Sunday, 18 October 2015

Arvon Magic - Celia Rees

I'm sure that some of my fellow History Girls and our blog readers will have either tutored or attended an Arvon Course during their writing lives. For anyone who doesn't already know, Arvon runs a programme of residential creative writing courses and retreats for schools, groups and individuals. The five day courses are held at three centres: Totleigh Barton, in Devon, Lumb Bank in West Yorkshire and the Hurst in Shropshire and cover a wide range of genres, including fiction, poetry, screenwriting and playwriting. 

Lumb Bank

My first Arvon Course as a tutor was at Lumb Bank. The 18th century mill owner’s house once belonged to Ted Hughes and is set in a distinctive Pennine landscape with woods all around, a river at the bottom of the steep bank and the ruins of old mills just visible along the valley. It is about half a mile from the village of Heptonstall where Sylvia Plath is buried. Her grave is an object of pilgrimage. Writers leave pens and other offerings. If I'm there, I always find time to make the steep climb up to the village to visit her grave. 

My co-tutor on my first course was the late and much missed Jan Mark. A writer of considerable stature, huge talent and enormous erudition, we will not see her like again. It is good to see some of her books being re-published in the admirable Hachette Hodder Silver imprint. They serve as reminder of just how good she was.  She was also a highly experienced tutor, who had taught on numerous Arvon courses as well as being a regular at Ty Newydd in North Wales. I couldn't have had a better co-tutor; I learnt a great deal from her.

Jan and me - photo: Claire McNamee
Each day at Arvon is divided into workshops in the morning with individual tutorials and free writing time in the afternoon. The workshops are designed to look at aspects of the craft but also to stimulate new writing and can often be testing and challenging, pushing those participating out of their comfort zones. The one-to-one tutorials offer feed back and constructive criticism on work produced. The week is intense and draining for tutors and tutees alike, but at its best it can be transformative. Jan was a formidable tutor. Her workshops were brilliantly crafted to spur creativity and spark the imagination. She was quite willing to read anything and everything offered to her and she read every word. Her analysis was forensic and the criticism she offered, although not always welcome, was meticulously fair. Her advice was often to go away, try again, make it better. Wise words to any writer. She was also adamant that, while at Lumb Bank, writers had to engage in new work, not carry on with something that they had been writing before coming on the course. The last night is reserved for readings and new work was what Jan expected to hear. So that's what would be happening. No-one argued with Jan.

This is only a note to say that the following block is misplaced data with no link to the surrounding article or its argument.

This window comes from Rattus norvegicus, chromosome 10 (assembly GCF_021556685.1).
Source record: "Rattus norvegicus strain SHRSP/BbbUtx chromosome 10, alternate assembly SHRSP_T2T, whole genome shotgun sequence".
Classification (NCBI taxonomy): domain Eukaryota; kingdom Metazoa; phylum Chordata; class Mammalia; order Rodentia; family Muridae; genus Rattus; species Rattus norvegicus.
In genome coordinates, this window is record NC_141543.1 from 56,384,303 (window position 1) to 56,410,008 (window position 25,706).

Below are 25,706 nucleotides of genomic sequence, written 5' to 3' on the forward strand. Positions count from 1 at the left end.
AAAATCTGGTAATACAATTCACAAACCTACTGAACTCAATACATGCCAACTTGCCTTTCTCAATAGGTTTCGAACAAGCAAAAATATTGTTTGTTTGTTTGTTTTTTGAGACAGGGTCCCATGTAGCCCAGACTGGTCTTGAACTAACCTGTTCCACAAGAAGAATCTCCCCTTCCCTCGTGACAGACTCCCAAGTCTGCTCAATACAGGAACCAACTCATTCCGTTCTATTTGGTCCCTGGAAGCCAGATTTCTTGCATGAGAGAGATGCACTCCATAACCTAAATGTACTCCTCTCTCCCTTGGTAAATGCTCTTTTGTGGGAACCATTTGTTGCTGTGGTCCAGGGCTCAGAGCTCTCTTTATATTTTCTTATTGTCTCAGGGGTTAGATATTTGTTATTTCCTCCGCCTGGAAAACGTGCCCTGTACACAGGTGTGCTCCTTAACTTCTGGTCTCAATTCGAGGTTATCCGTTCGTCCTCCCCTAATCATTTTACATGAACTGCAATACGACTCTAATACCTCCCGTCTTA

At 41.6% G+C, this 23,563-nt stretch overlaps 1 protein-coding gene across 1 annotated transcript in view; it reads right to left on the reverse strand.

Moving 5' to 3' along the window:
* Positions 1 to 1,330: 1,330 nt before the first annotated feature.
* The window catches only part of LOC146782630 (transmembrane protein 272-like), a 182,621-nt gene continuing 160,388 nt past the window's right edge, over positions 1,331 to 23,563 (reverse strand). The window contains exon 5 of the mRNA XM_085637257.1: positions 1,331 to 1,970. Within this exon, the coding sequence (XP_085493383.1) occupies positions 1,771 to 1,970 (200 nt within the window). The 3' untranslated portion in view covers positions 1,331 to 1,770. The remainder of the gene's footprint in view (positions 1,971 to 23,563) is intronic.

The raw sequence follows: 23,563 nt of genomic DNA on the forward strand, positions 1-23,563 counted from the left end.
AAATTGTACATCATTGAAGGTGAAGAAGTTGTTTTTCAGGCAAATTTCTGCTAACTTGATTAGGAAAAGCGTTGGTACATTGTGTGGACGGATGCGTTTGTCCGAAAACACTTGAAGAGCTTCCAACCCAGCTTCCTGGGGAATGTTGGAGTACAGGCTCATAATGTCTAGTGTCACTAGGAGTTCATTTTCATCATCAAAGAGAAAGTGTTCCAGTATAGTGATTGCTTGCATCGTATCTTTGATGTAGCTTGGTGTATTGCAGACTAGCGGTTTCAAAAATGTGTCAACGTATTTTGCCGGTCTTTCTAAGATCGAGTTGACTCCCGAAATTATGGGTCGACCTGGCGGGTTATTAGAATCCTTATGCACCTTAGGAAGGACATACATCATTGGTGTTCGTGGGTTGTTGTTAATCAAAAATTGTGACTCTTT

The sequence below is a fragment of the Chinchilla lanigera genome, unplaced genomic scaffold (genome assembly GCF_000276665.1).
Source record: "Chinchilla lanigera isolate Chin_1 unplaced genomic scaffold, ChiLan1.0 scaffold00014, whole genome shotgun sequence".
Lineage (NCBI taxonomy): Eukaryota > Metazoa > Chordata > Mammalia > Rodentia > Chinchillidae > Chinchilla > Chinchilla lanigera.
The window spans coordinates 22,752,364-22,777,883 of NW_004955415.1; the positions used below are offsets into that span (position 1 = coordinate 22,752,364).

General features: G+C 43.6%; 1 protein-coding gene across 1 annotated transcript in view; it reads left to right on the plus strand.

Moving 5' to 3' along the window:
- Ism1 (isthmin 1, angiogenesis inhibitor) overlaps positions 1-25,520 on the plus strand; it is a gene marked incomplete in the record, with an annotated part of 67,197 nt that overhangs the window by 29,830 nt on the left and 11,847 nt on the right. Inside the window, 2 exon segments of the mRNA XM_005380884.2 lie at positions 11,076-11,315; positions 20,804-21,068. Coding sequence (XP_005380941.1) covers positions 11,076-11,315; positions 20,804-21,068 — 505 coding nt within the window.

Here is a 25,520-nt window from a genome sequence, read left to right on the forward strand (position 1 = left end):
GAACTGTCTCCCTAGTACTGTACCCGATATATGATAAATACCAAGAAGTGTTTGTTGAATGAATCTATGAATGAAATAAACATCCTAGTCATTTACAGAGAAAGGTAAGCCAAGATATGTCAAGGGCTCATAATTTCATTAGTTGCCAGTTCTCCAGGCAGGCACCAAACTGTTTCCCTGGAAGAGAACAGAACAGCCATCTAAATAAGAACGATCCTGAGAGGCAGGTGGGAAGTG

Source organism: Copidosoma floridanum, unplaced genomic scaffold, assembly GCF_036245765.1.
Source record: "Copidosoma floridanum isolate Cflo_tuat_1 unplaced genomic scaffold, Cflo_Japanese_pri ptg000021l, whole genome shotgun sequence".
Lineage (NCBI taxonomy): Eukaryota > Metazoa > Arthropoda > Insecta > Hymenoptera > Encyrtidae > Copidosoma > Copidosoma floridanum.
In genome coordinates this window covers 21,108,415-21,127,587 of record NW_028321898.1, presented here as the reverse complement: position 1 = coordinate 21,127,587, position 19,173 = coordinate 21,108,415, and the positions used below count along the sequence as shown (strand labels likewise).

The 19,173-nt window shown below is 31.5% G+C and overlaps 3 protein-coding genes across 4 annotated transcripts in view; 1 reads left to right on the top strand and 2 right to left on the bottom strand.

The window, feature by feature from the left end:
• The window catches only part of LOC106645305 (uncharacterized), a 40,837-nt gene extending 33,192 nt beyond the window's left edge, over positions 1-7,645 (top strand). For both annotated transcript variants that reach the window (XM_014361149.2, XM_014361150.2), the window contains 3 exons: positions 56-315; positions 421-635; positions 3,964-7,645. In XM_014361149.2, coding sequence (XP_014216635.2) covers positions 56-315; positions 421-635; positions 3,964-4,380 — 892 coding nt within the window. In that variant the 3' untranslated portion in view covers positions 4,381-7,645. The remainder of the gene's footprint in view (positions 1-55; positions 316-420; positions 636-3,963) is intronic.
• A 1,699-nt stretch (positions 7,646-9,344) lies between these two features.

Lumb Bank from across the valley

Jan was right, of course. Arvon has to be allowed to work its magic. And it is a kind of magic, a creative alchemy that comes from those five intense days and nights, the mixing of writers together, the focus on writing and only writing, the place itself. I still remember some of those Friday Night Readings, from this and other courses, how writers were transformed, how they wrote out of themselves. 

The most satisfying thing for a tutor is when a piece of writing that you remember, that was conceived at Arvon, becomes a book. One of the writers on that course was Tricia Durdey. She came with a  book already finished, she was just going to do a bit of final editing but Jan wasn't going to allow that. Tricia had to go away and think again. She came back with an idea for something she'd long wanted to write. A story set in war time Holland, involving a dance teacher and her class. It sounded intriguing, different. I told her to give it a go. She did. I can still remember her Friday night reading. Powerful, arresting, moving. Even Jan was nodding and smiling. I told Tricia that she should develop it into a novel, which she did, only to fall foul of mainstream publishers with their 'Not quite right for our list/the market'; 'If you could just change this, change that, make it for Young Adults/Real Adults/Children, give it another title...' and so on - we've all heard it - but she did not give up. Tricia has written about her experience of writing the book here.